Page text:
Using substances at school may be cry for help, UCLA researchers say
UCLA researchers found that the use of substances at school was associated with significantly increased odds of serious problems such as depression, being the victim of intimate-partner violence and attempting suicide.
"At-school substance use is not just an isolated event requiring simple disciplinary action but an important signal identifying teens in need of urgent psychosocial assessment and support," said lead author Dr. Rebecca N. Dudovitz, an assistant professor of pediatrics at UCLA Mattel Children's Hospital and the UCLA Children's Discovery and Innovation Institute.
Dudovitz and colleagues analyzed data from the 2011 Youth Risk Behavior Survey, a nationally representative survey of more than 15,000 U.S. high school students. The Centers for Disease Control and Prevention conducts the survey every two years to monitor conditions and behaviors that impact adolescent health.
Researchers looked at whether at-school alcohol and marijuana use by high school students was associated with nine other serious health risks, including driving while intoxicated or riding in a car with a driver who was intoxicated; fighting; carrying a weapon at school; drinking alcohol or using drugs and engaging in sexual activity; experiencing intimate-partner violence; being forced to have intercourse; having symptoms of depression; thinking about suicide; and attempting suicide.
Results showed that 9 percent of all students reported using alcohol or marijuana at school. For both boys and girls, using alcohol or marijuana on campus was associated with dramatically higher odds of exhibiting all nine serious health risks than using substances only out-of-school.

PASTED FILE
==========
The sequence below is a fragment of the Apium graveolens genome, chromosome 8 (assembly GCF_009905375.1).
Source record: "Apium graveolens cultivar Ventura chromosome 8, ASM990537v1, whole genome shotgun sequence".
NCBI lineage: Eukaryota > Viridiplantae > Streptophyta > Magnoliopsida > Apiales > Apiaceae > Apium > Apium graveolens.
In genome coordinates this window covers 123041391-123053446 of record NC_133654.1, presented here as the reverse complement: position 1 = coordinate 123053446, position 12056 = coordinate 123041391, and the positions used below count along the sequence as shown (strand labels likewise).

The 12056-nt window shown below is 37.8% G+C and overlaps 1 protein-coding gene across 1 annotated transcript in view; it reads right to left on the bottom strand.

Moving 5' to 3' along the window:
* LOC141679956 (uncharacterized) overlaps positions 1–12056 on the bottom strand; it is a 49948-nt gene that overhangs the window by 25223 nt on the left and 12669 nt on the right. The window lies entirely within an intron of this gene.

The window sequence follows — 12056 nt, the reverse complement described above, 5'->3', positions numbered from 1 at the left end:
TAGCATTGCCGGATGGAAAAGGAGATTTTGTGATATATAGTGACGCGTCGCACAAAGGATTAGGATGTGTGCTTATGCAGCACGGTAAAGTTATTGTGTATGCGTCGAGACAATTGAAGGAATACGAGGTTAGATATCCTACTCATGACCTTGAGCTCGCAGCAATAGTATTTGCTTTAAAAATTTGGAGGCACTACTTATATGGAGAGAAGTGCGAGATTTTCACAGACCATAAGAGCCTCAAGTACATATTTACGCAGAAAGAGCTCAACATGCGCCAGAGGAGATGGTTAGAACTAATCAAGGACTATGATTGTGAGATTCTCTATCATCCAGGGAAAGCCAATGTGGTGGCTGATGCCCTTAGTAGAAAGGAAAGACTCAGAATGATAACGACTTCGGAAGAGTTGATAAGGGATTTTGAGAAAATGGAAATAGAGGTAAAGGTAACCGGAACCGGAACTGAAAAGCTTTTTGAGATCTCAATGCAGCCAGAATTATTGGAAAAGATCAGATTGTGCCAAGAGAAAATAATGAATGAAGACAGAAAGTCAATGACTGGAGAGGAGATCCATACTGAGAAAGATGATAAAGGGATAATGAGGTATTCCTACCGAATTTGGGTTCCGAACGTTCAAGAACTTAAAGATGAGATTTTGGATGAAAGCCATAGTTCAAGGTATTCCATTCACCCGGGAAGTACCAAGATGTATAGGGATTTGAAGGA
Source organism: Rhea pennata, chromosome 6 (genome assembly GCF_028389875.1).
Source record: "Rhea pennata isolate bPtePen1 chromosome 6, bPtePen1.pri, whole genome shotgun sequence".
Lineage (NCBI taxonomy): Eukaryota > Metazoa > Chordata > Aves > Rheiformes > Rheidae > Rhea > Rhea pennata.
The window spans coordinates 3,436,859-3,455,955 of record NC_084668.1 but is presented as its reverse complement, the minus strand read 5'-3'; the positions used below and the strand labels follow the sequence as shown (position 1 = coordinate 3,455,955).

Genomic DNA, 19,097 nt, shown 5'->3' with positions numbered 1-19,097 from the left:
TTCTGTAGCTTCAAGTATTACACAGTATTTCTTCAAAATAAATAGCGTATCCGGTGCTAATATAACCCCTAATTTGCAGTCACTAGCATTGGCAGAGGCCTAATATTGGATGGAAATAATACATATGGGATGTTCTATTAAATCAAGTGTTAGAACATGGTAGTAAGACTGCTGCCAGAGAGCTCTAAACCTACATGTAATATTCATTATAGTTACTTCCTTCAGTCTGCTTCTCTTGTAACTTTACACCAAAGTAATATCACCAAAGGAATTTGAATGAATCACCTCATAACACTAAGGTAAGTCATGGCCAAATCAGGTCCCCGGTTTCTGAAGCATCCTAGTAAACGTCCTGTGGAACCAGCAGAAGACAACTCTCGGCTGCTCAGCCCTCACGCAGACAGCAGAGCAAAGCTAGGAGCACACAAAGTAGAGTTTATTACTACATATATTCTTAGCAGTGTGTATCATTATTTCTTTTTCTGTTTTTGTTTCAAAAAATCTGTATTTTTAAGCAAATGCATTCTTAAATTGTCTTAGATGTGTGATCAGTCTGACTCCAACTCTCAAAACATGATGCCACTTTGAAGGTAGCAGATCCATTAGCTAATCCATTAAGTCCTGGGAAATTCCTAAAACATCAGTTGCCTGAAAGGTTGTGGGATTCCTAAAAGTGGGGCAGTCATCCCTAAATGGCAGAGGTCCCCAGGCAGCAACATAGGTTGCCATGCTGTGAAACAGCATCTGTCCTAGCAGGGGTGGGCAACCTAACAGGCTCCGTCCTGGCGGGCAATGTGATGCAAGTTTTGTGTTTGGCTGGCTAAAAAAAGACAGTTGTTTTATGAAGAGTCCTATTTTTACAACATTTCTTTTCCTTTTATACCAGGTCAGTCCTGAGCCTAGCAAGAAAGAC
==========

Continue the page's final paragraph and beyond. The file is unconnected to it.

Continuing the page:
For example, students who reported using either alcohol or marijuana on campus had a 64 percent chance of having been in a car with an intoxicated driver; a 46 percent chance of having symptoms of depression; a 25 percent chance of having experienced intimate-partner violence and; a 25 percent chance of having attempted suicide.
"These represent a considerable history of, and ongoing risk for, immediate harm that might not otherwise come to the attention of a parent or school official," Dudovitz said. "When a student is found using substances at school, we should think of it as a sign that a child needs help.
"Given the strong association of at-school substance use with some very serious and dangerous health risks, like having experienced sexual trauma and attempting suicide, we should not dismiss at-school substance use as just another school infraction. Instead, it may be a truly urgent call for caring adults to get involved and help that student access appropriate services."
Read the abstract of the study, "The Association Between At-School Substance Use and Serious Health Risks."
This study was supported by the Centers for Disease Control and Prevention (U48DP001934), the Short Term Training Program through the David Geffen School of Medicine at UCLA, the UCLA Children's Discovery and Innovation Institute, and the NIH/National Center for Advancing Translational Science (UL1TR000124).
Co-authors from UCLA include Kelsi McCoy and Dr. Paul J. Chung. The authors have no financial ties to disclose.
For more information on UCLA Mattel Children's Hospital and the UCLA Children's Discovery and Innovation Institute visit www.uclahealth.org/mattel.